Reputed sister of Mexican rebel leader joins new president’s team


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MEXICO CITY -- A politician identified in Mexican news reports as the sister of Subcomandante Marcos, the long-time public face of the major armed indigenous rebel group in southeastern Mexico, has been named to the transition team of President-elect Enrique Peña Nieto.

The footnote to Tuesday’s major political story in Mexico sparked a flurry of head-scratching over the often-stupefying nature of the webs of blood and politics in Mexican society.


How could ‘Marcos,’ the famous masked rebel, equally enigmatic and charismatic, be related to someone now in the inner circle of the man who will lead the once-authoritarian Institutional Revolutionary Party, or PRI, back to power in Mexico?

Mercedes del Carmen Guillen Vicente, identified also by the first name Paloma, will serve as coordinator of the legislative agenda of the PRI transition team, Peña Nieto announced. She was present Tuesday during the transition announcement.

Until last week, Guillen served as a federal legislator in the lower Chamber of Deputies of Mexico’s Congress as a member of the PRI.

She is also identified in numerous reports as a sibling to Rafael Sebastian Guillen Vicente, the man Mexico’s government has long claimed is the face behind the ski mask and smoking pipe of Subcomandante Marcos. He is officially the public spokesman of the Zapatista National Liberation Army, or EZLN in Spanish.

Marcos has never admitted he is Rafael Guillen, but he hasn’t denied it either. By most accounts, he has been estranged from his family since he shed his identity and joined the Mayan rebels in the state of Chiapas in time for their unprecedented uprising on New Year’s Day 1994.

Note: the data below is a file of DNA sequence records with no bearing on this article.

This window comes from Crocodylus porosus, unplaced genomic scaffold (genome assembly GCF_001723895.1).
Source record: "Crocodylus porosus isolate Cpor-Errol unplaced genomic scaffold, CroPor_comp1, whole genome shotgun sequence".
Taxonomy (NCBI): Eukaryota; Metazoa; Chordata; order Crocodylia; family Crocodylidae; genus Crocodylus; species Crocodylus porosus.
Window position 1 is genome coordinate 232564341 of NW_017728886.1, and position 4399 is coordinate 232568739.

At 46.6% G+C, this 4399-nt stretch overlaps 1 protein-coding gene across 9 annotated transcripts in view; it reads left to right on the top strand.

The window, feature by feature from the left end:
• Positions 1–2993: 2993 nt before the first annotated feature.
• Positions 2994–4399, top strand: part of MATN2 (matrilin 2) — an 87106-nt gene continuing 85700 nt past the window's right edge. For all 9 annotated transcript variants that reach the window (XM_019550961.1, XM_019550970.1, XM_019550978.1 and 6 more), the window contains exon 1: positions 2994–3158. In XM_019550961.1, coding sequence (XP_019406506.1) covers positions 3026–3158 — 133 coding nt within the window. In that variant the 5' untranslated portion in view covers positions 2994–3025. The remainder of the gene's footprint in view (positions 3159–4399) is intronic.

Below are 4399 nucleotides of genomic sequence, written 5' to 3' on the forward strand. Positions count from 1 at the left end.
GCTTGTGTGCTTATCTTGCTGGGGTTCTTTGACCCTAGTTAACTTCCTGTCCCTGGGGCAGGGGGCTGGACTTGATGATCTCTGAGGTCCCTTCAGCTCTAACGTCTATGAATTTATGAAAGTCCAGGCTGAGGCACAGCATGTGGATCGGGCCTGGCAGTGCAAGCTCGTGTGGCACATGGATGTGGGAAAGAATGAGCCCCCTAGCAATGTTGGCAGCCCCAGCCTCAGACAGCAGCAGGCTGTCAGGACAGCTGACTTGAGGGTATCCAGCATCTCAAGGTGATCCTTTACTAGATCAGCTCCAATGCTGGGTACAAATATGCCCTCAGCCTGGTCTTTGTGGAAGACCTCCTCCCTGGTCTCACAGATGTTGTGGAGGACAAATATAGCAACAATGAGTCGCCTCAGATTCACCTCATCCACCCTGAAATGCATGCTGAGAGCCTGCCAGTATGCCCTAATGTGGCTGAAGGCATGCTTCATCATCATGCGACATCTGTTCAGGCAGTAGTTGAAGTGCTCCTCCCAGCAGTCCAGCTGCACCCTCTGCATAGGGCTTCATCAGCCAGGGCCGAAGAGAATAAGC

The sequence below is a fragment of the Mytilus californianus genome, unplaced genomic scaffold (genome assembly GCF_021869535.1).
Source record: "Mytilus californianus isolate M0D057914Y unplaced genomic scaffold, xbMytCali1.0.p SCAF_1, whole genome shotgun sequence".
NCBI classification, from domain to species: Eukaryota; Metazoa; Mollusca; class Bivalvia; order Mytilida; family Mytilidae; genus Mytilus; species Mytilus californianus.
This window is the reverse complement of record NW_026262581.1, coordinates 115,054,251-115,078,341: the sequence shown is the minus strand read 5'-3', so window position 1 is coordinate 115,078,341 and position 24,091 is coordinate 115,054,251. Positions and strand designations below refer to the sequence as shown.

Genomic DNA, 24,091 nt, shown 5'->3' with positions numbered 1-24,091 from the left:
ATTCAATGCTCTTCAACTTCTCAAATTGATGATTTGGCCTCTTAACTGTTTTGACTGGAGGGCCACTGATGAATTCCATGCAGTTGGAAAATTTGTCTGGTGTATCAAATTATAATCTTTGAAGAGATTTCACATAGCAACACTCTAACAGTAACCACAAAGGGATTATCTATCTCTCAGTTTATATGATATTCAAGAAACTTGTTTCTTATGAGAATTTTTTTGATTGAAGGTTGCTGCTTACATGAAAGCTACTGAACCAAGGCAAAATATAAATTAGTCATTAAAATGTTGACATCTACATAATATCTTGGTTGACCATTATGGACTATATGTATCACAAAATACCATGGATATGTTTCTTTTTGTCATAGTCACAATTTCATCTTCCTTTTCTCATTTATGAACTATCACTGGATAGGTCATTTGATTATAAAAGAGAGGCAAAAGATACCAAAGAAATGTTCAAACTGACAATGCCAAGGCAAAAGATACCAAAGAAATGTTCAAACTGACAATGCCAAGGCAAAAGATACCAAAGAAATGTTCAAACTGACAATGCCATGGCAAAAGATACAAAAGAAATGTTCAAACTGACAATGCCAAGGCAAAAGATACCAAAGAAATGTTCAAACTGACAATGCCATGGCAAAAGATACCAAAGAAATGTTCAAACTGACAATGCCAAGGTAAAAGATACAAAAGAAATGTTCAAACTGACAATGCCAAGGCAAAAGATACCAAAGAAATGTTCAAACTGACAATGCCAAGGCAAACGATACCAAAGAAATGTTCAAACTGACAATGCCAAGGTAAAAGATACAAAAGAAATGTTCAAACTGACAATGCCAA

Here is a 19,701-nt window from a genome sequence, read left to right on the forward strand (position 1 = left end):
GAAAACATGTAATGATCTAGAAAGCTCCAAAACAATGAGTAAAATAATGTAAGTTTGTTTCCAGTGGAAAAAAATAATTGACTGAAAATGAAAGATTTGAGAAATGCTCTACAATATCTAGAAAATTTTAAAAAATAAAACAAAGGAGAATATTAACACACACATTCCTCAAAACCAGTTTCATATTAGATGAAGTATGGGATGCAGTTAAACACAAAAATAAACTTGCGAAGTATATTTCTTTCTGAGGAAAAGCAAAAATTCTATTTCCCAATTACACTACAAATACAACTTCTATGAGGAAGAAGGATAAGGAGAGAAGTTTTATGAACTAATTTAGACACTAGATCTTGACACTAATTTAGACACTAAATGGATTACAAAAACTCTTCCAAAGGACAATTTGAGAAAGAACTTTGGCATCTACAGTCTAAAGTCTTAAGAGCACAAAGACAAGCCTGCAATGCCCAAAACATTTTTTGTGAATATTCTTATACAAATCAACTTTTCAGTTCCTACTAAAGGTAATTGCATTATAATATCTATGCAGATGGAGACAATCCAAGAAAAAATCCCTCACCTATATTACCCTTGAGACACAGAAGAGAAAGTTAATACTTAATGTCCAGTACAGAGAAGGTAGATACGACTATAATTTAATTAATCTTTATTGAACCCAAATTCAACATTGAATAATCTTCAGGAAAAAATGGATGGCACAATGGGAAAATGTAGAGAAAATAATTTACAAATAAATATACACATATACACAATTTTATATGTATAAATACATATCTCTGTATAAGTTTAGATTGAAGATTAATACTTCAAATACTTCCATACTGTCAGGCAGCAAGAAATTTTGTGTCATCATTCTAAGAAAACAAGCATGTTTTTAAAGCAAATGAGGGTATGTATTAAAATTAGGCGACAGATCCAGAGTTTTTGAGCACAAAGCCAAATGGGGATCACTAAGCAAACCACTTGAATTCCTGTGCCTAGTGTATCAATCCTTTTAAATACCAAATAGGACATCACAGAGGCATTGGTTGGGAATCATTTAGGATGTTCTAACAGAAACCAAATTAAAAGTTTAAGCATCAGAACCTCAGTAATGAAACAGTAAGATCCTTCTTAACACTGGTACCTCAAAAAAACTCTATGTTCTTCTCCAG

His sister, meanwhile, is described as media-shy and has also not publicly acknowledged the blood relationship to Subcomandante Marcos.


‘It is not confirmed,’ said Jorge Suarez, Paloma Guillen’s former secretary at the Chamber of Deputies, when reached by The Times on Tuesday. ‘I wouldn’t dare make that assertion.’

Subcomandante Marcos has been largely absent from public view in recent years. Differing rumors have swirled for months in Mexico over the state of his health. On Tuesday, the EZLN’s websites were noticeably off-line.

Laura Castellanos, a journalist who interviewed Marcos for her 2008 book ‘Corte de Caja,’ said the rebel leader made only a cheeky reference to Rafael Sebastian Guillen when she spoke with him face-to-face.

(The matter was further complicated on Tuesday when a major drug cartel figure with the same surname, Mario Cardenas Guillen, was captured by Mexico’s marines. ‘Guillen’ is a common last name in the state of Tamaulipas, where all three of these figures are from. There was no known relation.)

The fact is, journalist Castellanos added, many families in Mexico have seemingly contradictory ideological wings or factions. And similar ideological break-ups.

‘In that context, it’s understood,’ Castellanos said. ‘Go to any barrio on a Sunday for a family reunion, and it will be the argument at the table.’


Mexico’s next president names transition team

Mexico’s Subcomandante Marcos makes a rare appearance

Mexico’s president defends tenure in final state of union speech

-- Daniel Hernandez